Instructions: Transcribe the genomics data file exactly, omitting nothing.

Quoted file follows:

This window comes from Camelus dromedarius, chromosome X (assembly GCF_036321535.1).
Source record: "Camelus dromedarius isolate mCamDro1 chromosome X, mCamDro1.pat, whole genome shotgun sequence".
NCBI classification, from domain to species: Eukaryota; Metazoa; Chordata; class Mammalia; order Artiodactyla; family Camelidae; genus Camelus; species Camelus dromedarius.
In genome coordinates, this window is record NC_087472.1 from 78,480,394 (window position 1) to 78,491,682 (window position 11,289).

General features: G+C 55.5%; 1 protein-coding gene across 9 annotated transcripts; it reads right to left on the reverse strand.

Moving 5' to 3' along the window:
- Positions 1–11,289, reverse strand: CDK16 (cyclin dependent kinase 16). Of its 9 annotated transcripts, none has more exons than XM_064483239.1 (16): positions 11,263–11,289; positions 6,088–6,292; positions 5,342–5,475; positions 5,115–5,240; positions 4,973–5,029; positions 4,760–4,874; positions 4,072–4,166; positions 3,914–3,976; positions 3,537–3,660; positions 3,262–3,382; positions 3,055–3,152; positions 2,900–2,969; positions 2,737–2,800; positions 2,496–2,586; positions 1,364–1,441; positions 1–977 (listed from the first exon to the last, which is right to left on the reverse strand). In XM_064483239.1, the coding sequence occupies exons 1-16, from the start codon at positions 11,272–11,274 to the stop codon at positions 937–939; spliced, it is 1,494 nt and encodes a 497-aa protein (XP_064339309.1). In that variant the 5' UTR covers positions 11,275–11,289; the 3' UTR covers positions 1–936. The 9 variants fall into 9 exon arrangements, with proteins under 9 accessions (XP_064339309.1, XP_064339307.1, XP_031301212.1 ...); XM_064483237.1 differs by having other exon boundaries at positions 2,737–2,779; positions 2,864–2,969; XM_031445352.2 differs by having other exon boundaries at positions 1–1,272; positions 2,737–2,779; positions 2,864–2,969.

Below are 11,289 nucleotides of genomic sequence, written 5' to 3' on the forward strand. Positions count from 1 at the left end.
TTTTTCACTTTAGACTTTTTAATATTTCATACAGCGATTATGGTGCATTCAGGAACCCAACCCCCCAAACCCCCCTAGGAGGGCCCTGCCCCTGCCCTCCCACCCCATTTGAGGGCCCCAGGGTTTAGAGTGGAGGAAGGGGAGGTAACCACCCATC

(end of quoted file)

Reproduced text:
This window comes from Camelus dromedarius, chromosome X (assembly GCF_036321535.1).
Source record: "Camelus dromedarius isolate mCamDro1 chromosome X, mCamDro1.pat, whole genome shotgun sequence".
NCBI classification, from domain to species: Eukaryota; Metazoa; Chordata; class Mammalia; order Artiodactyla; family Camelidae; genus Camelus; species Camelus dromedarius.
In genome coordinates, this window is record NC_087472.1 from 78,480,394 (window position 1) to 78,491,682 (window position 11,289).

General features: G+C 55.5%; 1 protein-coding gene across 9 annotated transcripts; it reads right to left on the reverse strand.

Moving 5' to 3' along the window:
- Positions 1–11,289, reverse strand: CDK16 (cyclin dependent kinase 16). Of its 9 annotated transcripts, none has more exons than XM_064483239.1 (16): positions 11,263–11,289; positions 6,088–6,292; positions 5,342–5,475; positions 5,115–5,240; positions 4,973–5,029; positions 4,760–4,874; positions 4,072–4,166; positions 3,914–3,976; positions 3,537–3,660; positions 3,262–3,382; positions 3,055–3,152; positions 2,900–2,969; positions 2,737–2,800; positions 2,496–2,586; positions 1,364–1,441; positions 1–977 (listed from the first exon to the last, which is right to left on the reverse strand). In XM_064483239.1, the coding sequence occupies exons 1-16, from the start codon at positions 11,272–11,274 to the stop codon at positions 937–939; spliced, it is 1,494 nt and encodes a 497-aa protein (XP_064339309.1). In that variant the 5' UTR covers positions 11,275–11,289; the 3' UTR covers positions 1–936. The 9 variants fall into 9 exon arrangements, with proteins under 9 accessions (XP_064339309.1, XP_064339307.1, XP_031301212.1 ...); XM_064483237.1 differs by having other exon boundaries at positions 2,737–2,779; positions 2,864–2,969; XM_031445352.2 differs by having other exon boundaries at positions 1–1,272; positions 2,737–2,779; positions 2,864–2,969.

Below are 11,289 nucleotides of genomic sequence, written 5' to 3' on the forward strand. Positions count from 1 at the left end.
TTTTTCACTTTAGACTTTTTAATATTTCATACAGCGATTATGGTGCATTCAGGAACCCAACCCCCCAAACCCCCCTAGGAGGGCCCTGCCCCTGCCCTCCCACCCCATTTGAGGGCCCCAGGGTTTAGAGTGGAGGAAGGGGAGGTAACCACCCATC